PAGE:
The last thing you want to think about is illness when you are planning a trip. Factors such as whether your trip is for business, pleasure or mission relief, as well as destination, length of stay, activities and accommodations, will determine if your health risks are high, low, or somewhere in between. Also, certain health conditions like asthma, diabetes or pregnancy can dramatically increase your risk.
The Centers for Disease Control and Prevention (CDC) is responding to an outbreak of respiratory disease caused by a novel (new) Coronavirus (COVID-19) that was first detected in China and is occurring in several countries internationally, including in the United States. Learn more about symptoms, prevention and travel.
If you have Coronavirus (COVID-19) symptoms, call your health care provider BEFORE visiting a clinic, health center or hospital.
Before You Book Your Trip
- Visit the Center for Disease Control and Prevention (CDC) travel website for up-to-date information on travel advisories. We advise against travel to any countries of level 2 or 3, even if it is just a layover. Levels will likely change with time so check the website regularly.
- Enroll in the Smart Traveler program offered through the U.S. State Department. You will receive any updates specific to your travel locations, and it’s free!
- Talk to your health insurance provider about what options are available for medical coverage if you need to seek care outside the U.S. or need medical evacuation back to the U.S.
- Seriously consider purchasing the additional (usually optional) travel insurance from your airline or travel agency in the event that a medical issue or travel ban causes your trip to be canceled or postponed.
- There can be a lot of misleading and highly charged information during an outbreak. The most reliable sources of information are the CDC and your local and state Departments of Health.
- Talk to your doctor or a Travel Clinic professional about your travel plans. You may need specific vaccines, medications or a medical letter depending on your medical conditions and itinerary.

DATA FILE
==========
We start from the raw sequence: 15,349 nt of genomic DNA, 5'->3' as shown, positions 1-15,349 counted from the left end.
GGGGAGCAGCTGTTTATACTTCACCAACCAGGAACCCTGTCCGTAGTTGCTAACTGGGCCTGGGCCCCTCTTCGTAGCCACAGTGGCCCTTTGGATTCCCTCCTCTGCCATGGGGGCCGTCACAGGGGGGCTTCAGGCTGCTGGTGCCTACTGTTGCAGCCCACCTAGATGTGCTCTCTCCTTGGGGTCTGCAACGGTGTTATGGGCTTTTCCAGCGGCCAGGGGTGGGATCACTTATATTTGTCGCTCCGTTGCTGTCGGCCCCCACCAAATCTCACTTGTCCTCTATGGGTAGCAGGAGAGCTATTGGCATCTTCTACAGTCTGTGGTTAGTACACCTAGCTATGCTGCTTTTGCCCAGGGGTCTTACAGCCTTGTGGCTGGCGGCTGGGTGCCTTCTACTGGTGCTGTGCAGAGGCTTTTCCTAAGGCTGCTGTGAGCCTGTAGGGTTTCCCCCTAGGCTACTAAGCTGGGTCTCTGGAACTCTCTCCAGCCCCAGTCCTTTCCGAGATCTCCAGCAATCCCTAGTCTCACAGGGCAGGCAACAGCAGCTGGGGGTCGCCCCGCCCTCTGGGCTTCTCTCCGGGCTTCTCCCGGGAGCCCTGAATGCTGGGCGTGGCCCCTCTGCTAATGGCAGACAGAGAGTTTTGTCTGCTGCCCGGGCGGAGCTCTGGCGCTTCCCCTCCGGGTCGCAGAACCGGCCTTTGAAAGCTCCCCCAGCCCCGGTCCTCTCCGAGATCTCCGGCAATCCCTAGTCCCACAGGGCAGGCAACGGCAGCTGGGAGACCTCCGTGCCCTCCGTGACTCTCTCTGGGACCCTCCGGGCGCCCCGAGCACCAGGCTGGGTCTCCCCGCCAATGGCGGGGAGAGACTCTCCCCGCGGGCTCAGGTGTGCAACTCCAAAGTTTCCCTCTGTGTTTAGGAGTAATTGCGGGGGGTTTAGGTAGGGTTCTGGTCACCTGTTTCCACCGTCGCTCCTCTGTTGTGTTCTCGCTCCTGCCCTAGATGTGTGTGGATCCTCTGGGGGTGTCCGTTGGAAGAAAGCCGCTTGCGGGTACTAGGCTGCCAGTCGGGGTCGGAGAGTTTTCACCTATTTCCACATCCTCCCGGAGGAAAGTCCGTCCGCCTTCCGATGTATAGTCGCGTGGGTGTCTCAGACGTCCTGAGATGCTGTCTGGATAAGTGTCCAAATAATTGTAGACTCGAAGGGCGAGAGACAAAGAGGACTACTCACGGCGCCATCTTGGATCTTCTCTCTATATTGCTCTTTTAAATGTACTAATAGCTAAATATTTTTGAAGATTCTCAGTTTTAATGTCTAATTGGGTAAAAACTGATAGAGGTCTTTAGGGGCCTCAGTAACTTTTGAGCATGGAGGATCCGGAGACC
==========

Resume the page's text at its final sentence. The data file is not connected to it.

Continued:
- Whether you are at home or traveling, always wash your hands (or use alcohol-based disinfectant), avoid touching your face, follow mask guidance, get vaccinated against the flu and COVID-19 and stay home if you’re sick.
Contact the Travel Health Clinic or your primary care provider for specific information and immunizations you need before you travel. During the visit, your provider will:
- Assess your health history and individual needs based on your itinerary.
- Provide you with the latest information on health risks.
- Discuss the required and recommended immunizations and medications.
- Administer vaccines and prescribe medications as needed.
Travel Health Clinic
Depending on your type of travel, it may be beneficial to visit our Travel Health Clinic. Physicians within the Travel Health Clinic are board-certified infectious disease specialists with expertise in travel medicine and global health. Our advanced practice providers have been specially trained in the field of travel medicine. They provide comprehensive services to patients planning international travel. They work with patients to provide a customized travel plan to optimize their health and travel experience.
In addition to seeing patients, our providers are involved in medical education and research to advance the field of Travel Medicine and provide the highest quality of care for our patients.
When to visit the Travel Health Clinic
The Travel Medicine Clinic sees adults and children 15 years and older who are planning on travel to locations around the globe including Africa, South and Central America, the Caribbean, and Southeast Asia.
Our providers have experience in managing travelers with complex medical problems and encourage couples and families to come in together.
Our providers also have special interest in diagnosing and managing illness in patients who have recently returned from international travel.
What to expect during your appointment
- Medical history and assessment with one of our physicians, focusing on identifying location-specific infectious risks and finding approaches to reduce them
- Update routine and travel-specific vaccinations to prevent infection during travel
- Laboratory testing may be recommended to determine immunity to certain viral or bacterial infections
- Prescriptions for medications to prevent or treat: malaria, traveler’s diarrhea, motion sickness, jet lag, and altitude sickness
- Patient education on topics such as food and water precautions, insect precautions, injury prevention, infection prevention for medical personnel, animal bites, travel insurance and travel during pregnancy
- Long-term connection with our clinic: Our patients who travel frequently stay in contact with us and make follow up appointments as needed
Travel health questions to discuss with your provider
We understand you may have a lot on your mind prior to traveling internationally. We are here to discuss these topics with you and answer any questions you may have. Below is list of topics you may want to discuss prior to travel abroad.
- Travel-specific immunizations
- Routine immunizations (with expertise in medically complex and high-risk populations)
- Special considerations for pregnant woman and the immunosuppressed
- Itinerary-specific health threats, including recent travel advisories
- Infection prevention and HIV post-exposure prophylaxis for medical personnel
- Food and water precautions
- Insect precautions
- Self-treatment of traveler’s diarrhea
- Malaria prophylaxis
- Altitude sickness
- Motion sickness
- Prevention of Venous Thromboembolism
- Jet lag
- Sun exposure
- Post-travel care for symptoms in those who have recently returned from overseas